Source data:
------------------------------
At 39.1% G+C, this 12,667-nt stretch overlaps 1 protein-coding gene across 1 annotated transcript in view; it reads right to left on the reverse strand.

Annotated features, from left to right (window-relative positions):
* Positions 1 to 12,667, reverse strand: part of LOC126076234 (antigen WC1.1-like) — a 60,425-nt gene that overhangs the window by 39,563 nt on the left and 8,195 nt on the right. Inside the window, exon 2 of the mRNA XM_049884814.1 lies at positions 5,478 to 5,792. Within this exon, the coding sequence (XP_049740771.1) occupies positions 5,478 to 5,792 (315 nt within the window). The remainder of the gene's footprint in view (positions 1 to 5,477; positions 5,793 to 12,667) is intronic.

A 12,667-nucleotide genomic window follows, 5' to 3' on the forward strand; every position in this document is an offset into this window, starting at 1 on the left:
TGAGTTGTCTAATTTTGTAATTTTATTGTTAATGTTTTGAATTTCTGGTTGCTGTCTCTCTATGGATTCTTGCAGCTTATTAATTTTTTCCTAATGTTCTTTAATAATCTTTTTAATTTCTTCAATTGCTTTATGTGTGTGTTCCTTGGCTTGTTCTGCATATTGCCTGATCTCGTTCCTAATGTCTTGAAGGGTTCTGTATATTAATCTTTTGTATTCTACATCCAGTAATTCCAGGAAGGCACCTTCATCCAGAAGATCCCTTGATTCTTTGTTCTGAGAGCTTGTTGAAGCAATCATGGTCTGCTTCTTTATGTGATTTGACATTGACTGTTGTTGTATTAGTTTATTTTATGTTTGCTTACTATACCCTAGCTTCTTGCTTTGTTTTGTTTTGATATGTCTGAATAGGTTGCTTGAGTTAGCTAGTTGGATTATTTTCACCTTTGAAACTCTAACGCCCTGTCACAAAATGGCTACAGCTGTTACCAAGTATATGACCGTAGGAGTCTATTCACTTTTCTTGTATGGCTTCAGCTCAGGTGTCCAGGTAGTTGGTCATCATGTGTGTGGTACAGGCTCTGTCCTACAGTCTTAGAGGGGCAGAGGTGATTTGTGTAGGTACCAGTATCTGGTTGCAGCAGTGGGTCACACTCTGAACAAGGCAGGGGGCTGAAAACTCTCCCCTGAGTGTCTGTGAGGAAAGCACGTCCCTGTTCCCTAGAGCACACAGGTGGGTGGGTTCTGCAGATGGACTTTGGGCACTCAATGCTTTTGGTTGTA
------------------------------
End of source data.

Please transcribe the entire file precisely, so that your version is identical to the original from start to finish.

At 39.1% G+C, this 12,667-nt stretch overlaps 1 protein-coding gene across 1 annotated transcript in view; it reads right to left on the reverse strand.

Annotated features, from left to right (window-relative positions):
* Positions 1 to 12,667, reverse strand: part of LOC126076234 (antigen WC1.1-like) — a 60,425-nt gene that overhangs the window by 39,563 nt on the left and 8,195 nt on the right. Inside the window, exon 2 of the mRNA XM_049884814.1 lies at positions 5,478 to 5,792. Within this exon, the coding sequence (XP_049740771.1) occupies positions 5,478 to 5,792 (315 nt within the window). The remainder of the gene's footprint in view (positions 1 to 5,477; positions 5,793 to 12,667) is intronic.

A 12,667-nucleotide genomic window follows, 5' to 3' on the forward strand; every position in this document is an offset into this window, starting at 1 on the left:
TGAGTTGTCTAATTTTGTAATTTTATTGTTAATGTTTTGAATTTCTGGTTGCTGTCTCTCTATGGATTCTTGCAGCTTATTAATTTTTTCCTAATGTTCTTTAATAATCTTTTTAATTTCTTCAATTGCTTTATGTGTGTGTTCCTTGGCTTGTTCTGCATATTGCCTGATCTCGTTCCTAATGTCTTGAAGGGTTCTGTATATTAATCTTTTGTATTCTACATCCAGTAATTCCAGGAAGGCACCTTCATCCAGAAGATCCCTTGATTCTTTGTTCTGAGAGCTTGTTGAAGCAATCATGGTCTGCTTCTTTATGTGATTTGACATTGACTGTTGTTGTATTAGTTTATTTTATGTTTGCTTACTATACCCTAGCTTCTTGCTTTGTTTTGTTTTGATATGTCTGAATAGGTTGCTTGAGTTAGCTAGTTGGATTATTTTCACCTTTGAAACTCTAACGCCCTGTCACAAAATGGCTACAGCTGTTACCAAGTATATGACCGTAGGAGTCTATTCACTTTTCTTGTATGGCTTCAGCTCAGGTGTCCAGGTAGTTGGTCATCATGTGTGTGGTACAGGCTCTGTCCTACAGTCTTAGAGGGGCAGAGGTGATTTGTGTAGGTACCAGTATCTGGTTGCAGCAGTGGGTCACACTCTGAACAAGGCAGGGGGCTGAAAACTCTCCCCTGAGTGTCTGTGAGGAAAGCACGTCCCTGTTCCCTAGAGCACACAGGTGGGTGGGTTCTGCAGATGGACTTTGGGCACTCAATGCTTTTGGTTGTA